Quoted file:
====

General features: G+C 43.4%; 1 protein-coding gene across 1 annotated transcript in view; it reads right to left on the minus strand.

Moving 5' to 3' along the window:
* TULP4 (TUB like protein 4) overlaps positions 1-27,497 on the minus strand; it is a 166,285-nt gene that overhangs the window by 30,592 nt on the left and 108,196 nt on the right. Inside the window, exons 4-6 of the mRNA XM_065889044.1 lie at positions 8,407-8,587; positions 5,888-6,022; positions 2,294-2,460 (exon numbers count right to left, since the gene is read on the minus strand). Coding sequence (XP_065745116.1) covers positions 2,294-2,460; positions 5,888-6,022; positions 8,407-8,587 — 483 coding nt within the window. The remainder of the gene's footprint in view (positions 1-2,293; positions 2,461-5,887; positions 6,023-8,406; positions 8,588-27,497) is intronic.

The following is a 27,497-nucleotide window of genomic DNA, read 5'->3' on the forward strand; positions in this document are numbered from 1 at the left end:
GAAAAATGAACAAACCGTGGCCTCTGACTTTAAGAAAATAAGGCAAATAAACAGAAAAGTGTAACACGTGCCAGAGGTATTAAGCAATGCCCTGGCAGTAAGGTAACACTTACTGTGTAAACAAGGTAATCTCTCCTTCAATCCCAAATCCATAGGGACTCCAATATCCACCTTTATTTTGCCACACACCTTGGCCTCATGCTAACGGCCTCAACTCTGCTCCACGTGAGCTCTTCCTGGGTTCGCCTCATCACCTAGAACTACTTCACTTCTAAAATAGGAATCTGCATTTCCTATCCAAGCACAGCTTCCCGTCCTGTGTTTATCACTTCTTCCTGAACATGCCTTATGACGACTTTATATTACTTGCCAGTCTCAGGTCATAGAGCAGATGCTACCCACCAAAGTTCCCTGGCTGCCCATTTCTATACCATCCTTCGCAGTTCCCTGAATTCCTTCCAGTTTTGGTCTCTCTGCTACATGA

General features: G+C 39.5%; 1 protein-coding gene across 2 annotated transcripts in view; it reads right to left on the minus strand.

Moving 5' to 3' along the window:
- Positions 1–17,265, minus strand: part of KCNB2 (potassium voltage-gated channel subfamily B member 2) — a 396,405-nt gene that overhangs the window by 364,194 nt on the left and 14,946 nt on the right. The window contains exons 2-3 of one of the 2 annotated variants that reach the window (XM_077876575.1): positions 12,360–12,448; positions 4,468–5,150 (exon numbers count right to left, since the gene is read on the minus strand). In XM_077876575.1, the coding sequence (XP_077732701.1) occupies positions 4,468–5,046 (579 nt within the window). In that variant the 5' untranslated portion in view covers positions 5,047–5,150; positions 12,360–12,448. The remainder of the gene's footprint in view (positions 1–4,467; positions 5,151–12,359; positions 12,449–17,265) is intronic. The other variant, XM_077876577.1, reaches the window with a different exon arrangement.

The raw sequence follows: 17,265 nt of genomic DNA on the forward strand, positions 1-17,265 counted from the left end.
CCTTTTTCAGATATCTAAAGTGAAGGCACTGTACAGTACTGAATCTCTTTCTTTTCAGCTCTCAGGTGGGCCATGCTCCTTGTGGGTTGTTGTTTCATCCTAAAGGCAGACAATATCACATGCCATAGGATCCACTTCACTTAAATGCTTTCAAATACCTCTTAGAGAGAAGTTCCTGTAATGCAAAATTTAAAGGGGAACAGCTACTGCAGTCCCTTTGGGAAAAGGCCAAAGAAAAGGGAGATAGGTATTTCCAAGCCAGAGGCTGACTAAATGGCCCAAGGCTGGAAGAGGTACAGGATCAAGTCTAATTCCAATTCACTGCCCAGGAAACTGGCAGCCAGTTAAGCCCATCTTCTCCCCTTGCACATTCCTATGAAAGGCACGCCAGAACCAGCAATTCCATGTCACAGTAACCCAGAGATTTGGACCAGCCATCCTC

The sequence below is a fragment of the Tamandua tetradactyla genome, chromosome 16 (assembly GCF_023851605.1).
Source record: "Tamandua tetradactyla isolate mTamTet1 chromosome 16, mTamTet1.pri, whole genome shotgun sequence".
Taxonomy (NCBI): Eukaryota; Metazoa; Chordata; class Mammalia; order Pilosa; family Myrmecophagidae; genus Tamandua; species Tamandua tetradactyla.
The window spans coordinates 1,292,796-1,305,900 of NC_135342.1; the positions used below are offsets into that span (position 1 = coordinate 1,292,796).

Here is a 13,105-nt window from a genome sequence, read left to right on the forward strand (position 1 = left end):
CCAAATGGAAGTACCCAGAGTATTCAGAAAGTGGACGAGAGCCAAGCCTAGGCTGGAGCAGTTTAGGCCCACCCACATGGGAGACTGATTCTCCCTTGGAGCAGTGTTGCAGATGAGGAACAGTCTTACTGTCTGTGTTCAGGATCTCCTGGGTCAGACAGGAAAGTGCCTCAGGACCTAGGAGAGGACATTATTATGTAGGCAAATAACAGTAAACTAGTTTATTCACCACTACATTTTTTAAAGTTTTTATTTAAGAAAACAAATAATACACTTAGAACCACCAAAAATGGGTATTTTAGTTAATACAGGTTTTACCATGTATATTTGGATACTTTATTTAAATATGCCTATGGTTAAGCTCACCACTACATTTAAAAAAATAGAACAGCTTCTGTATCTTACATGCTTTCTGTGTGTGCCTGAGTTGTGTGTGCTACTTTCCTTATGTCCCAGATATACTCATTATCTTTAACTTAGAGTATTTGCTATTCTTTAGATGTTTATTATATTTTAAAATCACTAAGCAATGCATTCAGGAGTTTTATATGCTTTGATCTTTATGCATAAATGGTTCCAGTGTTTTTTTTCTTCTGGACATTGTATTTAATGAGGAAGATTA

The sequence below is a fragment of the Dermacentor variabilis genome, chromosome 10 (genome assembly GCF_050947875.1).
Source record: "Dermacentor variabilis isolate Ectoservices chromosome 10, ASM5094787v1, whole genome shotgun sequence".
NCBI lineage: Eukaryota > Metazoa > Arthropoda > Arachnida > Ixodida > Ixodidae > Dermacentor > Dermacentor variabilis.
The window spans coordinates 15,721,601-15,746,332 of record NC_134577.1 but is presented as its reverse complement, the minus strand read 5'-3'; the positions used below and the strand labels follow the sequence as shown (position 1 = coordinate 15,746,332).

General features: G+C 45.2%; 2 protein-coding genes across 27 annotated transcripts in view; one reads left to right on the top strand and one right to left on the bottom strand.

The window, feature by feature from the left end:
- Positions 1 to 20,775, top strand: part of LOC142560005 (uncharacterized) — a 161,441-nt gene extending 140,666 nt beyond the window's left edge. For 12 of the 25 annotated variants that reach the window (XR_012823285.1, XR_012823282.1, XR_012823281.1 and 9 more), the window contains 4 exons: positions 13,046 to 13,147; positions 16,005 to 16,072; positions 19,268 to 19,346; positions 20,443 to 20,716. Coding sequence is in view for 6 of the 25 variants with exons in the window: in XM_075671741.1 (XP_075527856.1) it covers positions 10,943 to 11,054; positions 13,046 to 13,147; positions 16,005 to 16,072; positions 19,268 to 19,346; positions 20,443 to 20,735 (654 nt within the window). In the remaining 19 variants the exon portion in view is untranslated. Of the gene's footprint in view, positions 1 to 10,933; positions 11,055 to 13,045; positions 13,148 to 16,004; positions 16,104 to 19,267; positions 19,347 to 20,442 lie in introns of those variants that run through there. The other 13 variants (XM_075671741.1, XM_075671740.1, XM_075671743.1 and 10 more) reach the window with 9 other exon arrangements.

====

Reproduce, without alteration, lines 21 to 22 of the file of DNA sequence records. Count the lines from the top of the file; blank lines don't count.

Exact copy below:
General features: G+C 45.2%; 2 protein-coding genes across 27 annotated transcripts in view; one reads left to right on the top strand and one right to left on the bottom strand.

The window, feature by feature from the left end: